Singles’ Day 2018: New Records and New Resistance
As we wade into the 2018 holiday season, all eyes are on Black Friday, Cyber Monday, and the annual monstrous digital growth that accompanies these events.
Overseas, though, Singles’ Day dwarfs the combined volume of its shopping holiday counterparts: Black Friday and Cyber Monday. Just last year, the holiday generated a whopping $38.2 billion in just 24 hours.
At the center of the holiday is Alibaba – Jack Ma’s pan-Asian eCommerce platform. Driving $25.3 billion in 2017 and a mind-boggling $30.8 billion this year, Alibaba is the only retailer on Earth able to truly rival Amazon. Even then, Amazon can’t say that shoppers transacted more than $1 billion in less than two minutes. Alibaba can.
Never one to shy away from innovation, 2018’s growth was driven by both China’s large, tech-savvy middle class and Alibaba’s robust expansion into everything from in-store retail to takeout apps, supermarkets, and even film production.
It makes more sense to think of Alibaba as a platform and not a retailer. The company has expertly navigated rapidly shifting consumer expectations in China’s economy to deliver selection, convenience, and differentiated experience to customers across the country.
In the past few years, Alibaba has invested in a number of initiatives to inject data and engaging features into the in-store experience. Smart pop-up stores with facial-recognition technology, blending social entertainment events with shopping opportunities, and even launching a data platform for mom-and-pop convenience stores throughout China are just some examples of how Alibaba invests in a holistic, engaging experience.
Singles’ Day consolidates China’s rapacious consumer appetites and Alibaba’s immense commerce platform into a shopping event unlike any other. November 11th is a day for China’s massive middle class to find bargains and pursue their commercial aspirations, and Alibaba is the company to make it happen.
As hard as it is to look down your nose at +$30 billion in sales within a 24-hour period, there are significant headwinds for Singles’ Day moving forward.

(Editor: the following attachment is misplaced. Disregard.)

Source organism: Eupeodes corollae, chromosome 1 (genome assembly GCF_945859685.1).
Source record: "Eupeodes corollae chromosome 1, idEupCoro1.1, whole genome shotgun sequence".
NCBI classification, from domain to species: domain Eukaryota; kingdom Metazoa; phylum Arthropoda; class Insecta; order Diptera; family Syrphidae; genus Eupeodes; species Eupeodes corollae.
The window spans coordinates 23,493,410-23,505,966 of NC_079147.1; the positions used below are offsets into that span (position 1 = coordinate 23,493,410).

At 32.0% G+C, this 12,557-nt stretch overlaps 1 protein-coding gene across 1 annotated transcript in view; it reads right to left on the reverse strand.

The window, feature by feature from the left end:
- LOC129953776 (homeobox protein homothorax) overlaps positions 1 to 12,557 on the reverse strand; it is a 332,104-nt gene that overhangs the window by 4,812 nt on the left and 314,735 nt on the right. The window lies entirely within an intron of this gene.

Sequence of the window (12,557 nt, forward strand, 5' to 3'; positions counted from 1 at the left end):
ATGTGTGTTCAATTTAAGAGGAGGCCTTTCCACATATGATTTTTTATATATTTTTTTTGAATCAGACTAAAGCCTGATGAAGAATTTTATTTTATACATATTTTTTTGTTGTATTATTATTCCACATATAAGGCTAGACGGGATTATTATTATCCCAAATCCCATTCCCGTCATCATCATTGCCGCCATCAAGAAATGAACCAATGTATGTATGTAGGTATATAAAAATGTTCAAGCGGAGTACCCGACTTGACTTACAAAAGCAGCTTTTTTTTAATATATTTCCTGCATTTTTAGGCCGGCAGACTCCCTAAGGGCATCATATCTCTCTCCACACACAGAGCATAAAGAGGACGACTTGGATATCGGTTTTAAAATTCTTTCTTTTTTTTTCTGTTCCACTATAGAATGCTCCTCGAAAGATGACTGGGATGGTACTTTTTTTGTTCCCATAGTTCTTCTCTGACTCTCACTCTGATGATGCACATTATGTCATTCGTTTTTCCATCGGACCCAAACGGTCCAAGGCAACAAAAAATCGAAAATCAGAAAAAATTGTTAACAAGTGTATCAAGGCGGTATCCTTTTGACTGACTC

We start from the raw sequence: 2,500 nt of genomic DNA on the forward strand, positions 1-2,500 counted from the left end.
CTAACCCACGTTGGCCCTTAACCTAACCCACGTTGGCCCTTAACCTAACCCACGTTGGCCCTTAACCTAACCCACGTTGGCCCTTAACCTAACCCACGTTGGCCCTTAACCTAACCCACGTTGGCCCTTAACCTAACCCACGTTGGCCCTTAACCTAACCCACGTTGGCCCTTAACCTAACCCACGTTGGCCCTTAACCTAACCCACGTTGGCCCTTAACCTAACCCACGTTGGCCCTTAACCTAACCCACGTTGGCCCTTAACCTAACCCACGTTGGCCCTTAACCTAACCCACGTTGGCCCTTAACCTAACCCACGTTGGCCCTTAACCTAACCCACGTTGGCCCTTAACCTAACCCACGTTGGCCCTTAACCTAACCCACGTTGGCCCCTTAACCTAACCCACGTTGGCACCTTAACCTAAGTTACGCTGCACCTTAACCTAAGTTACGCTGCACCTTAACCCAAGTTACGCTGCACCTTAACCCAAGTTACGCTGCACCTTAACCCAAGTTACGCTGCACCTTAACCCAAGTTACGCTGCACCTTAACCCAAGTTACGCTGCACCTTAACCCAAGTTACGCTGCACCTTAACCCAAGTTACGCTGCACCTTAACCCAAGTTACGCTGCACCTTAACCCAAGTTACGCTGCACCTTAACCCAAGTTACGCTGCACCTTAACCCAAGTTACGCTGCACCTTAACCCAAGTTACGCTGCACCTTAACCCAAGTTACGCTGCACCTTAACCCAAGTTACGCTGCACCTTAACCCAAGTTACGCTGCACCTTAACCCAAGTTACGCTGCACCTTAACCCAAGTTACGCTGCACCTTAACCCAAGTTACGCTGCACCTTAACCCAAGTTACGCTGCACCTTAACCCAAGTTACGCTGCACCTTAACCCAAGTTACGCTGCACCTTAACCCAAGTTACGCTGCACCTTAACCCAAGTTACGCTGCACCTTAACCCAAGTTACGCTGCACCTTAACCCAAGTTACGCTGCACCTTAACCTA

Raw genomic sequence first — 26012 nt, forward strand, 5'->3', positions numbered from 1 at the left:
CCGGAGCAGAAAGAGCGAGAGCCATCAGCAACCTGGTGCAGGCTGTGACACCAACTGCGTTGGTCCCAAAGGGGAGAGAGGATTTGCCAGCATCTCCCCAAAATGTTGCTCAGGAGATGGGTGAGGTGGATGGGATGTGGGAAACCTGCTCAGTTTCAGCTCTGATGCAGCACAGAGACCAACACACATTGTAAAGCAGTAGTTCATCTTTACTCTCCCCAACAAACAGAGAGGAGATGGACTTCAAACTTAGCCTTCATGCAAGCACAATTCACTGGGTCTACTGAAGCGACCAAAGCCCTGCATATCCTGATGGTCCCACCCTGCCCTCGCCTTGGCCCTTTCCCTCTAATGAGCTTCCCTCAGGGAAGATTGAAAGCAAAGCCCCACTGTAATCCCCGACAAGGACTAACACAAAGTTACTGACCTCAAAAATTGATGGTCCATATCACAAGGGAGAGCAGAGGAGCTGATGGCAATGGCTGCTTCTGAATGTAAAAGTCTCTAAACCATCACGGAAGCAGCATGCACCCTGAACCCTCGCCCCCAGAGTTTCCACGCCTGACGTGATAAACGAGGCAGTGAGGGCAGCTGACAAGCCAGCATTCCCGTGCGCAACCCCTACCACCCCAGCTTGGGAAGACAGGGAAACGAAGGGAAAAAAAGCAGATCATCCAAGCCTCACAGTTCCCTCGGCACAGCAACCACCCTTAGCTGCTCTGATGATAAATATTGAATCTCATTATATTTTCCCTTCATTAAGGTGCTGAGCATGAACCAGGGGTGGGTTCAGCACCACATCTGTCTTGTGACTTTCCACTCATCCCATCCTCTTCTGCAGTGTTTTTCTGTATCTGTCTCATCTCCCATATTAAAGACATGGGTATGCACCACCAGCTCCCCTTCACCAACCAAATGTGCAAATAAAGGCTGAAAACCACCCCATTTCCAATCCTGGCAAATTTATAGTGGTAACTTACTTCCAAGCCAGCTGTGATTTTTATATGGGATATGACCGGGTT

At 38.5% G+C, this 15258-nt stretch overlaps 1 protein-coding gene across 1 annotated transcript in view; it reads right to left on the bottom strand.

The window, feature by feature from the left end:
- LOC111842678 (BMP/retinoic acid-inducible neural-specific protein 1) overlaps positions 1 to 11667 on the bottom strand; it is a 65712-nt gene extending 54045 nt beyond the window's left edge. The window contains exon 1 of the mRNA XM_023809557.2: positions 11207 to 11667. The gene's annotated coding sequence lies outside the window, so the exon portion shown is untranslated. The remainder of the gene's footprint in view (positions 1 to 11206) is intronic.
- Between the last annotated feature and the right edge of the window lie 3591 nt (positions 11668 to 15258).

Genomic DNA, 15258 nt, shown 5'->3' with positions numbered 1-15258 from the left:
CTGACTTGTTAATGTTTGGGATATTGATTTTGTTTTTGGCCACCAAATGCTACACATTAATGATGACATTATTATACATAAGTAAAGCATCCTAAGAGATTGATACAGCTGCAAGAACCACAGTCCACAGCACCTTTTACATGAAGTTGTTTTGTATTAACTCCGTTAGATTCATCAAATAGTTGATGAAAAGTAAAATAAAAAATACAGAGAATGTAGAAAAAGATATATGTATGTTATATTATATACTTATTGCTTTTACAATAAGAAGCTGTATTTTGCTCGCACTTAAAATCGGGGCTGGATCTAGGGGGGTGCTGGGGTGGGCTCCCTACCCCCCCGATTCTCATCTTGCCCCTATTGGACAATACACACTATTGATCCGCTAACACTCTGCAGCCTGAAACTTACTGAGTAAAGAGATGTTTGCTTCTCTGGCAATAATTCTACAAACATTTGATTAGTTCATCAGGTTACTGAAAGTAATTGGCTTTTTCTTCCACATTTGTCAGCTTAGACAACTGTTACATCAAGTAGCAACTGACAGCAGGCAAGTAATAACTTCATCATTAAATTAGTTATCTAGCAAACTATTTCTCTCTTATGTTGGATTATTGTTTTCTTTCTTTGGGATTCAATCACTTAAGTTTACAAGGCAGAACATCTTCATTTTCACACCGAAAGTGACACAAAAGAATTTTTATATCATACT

First, the titanic Chinese economy is in the midst of a slowdown. Infrastructure investment is down, debt is soaring, a trade war with the US is heating up, and shoppers are tightening their wallets. Even the mighty Alibaba cut its sales forecasts for March by 5%.
While these macroeconomic forces are certainly curtailing rampant spending, Chinese shoppers are starting to become jaded of the holiday, and are looking for new ways to engage with the brands and products they love.
On Singles’ Day, discounts are no longer seen as lucrative enough to compel consumers to wait all year to purchase large items, and more Chinese shoppers are re-discovering the joys of in-store shopping.
The hype surrounding the 2018 iteration of the holiday also was seen as over-the-top. During a massive broadcast event, hosts implored viewers at home to open their phones and check out deals. Backlit by retail logos, dancers and acrobats performed routines as music encouraged the day’s manic consumerism. There was even a rapper who rhymed out the specs to a new SUV.
Apparently, deals were harder to come by this year as well. Convoluted promotions drove consumers on labyrinthian quests through apps, games, and other media just to save a paltry 10% or grab a coupon that could only be used at certain times. Essentially, by doubling down on digital entertainment channels, Alibaba may have made its deals too difficult and complex to access. The process made saving 10% not worth the hassle.
Looking to 2019
Trade war, economic slowdown, or not, China’s immense middle class is not going anywhere. Their spending and shopping habits may shift, but Singles’ Day is firmly entrenched as the globe’s premier consumer event.
The party may be winding down, however. After growing 39% last year, 2018’s 27% growth rate shows a marked slowdown and reflects the aforementioned negative reactions to 2018’s promotional strategy.
Whether this means that the Singles’ Day runway is getting shorter or not, we can’t say. What we do know, however, is that Alibaba will have to look towards finding new ways to inject value and convenience into its holiday buying journey if it wants to continue along its current course.